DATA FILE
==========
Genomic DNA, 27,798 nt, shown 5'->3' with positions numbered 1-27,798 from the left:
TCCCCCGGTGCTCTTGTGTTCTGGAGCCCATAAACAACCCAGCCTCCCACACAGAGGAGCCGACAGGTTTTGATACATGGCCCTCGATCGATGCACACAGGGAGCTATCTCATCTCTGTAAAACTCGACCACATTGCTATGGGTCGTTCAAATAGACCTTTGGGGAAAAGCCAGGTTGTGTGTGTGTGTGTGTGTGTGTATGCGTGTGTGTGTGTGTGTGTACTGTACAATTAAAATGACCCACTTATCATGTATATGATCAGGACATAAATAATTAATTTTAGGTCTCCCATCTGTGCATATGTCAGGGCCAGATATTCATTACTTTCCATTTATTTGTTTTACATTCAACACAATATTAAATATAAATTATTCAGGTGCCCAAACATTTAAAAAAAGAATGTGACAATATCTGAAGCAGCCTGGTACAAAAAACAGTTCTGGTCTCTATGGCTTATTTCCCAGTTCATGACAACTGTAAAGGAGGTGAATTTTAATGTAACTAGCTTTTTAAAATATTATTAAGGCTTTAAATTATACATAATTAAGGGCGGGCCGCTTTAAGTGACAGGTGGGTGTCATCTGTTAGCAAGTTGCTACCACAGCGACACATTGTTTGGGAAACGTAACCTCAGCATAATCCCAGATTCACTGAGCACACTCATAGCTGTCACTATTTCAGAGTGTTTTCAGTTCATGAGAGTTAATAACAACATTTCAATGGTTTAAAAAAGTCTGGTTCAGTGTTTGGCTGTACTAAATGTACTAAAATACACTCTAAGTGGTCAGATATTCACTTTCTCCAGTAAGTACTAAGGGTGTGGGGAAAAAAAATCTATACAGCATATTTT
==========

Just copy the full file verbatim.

Genomic DNA, 27,798 nt, shown 5'->3' with positions numbered 1-27,798 from the left:
TCCCCCGGTGCTCTTGTGTTCTGGAGCCCATAAACAACCCAGCCTCCCACACAGAGGAGCCGACAGGTTTTGATACATGGCCCTCGATCGATGCACACAGGGAGCTATCTCATCTCTGTAAAACTCGACCACATTGCTATGGGTCGTTCAAATAGACCTTTGGGGAAAAGCCAGGTTGTGTGTGTGTGTGTGTGTGTGTATGCGTGTGTGTGTGTGTGTGTACTGTACAATTAAAATGACCCACTTATCATGTATATGATCAGGACATAAATAATTAATTTTAGGTCTCCCATCTGTGCATATGTCAGGGCCAGATATTCATTACTTTCCATTTATTTGTTTTACATTCAACACAATATTAAATATAAATTATTCAGGTGCCCAAACATTTAAAAAAAGAATGTGACAATATCTGAAGCAGCCTGGTACAAAAAACAGTTCTGGTCTCTATGGCTTATTTCCCAGTTCATGACAACTGTAAAGGAGGTGAATTTTAATGTAACTAGCTTTTTAAAATATTATTAAGGCTTTAAATTATACATAATTAAGGGCGGGCCGCTTTAAGTGACAGGTGGGTGTCATCTGTTAGCAAGTTGCTACCACAGCGACACATTGTTTGGGAAACGTAACCTCAGCATAATCCCAGATTCACTGAGCACACTCATAGCTGTCACTATTTCAGAGTGTTTTCAGTTCATGAGAGTTAATAACAACATTTCAATGGTTTAAAAAAGTCTGGTTCAGTGTTTGGCTGTACTAAATGTACTAAAATACACTCTAAGTGGTCAGATATTCACTTTCTCCAGTAAGTACTAAGGGTGTGGGGAAAAAAAATCTATACAGCATATTTT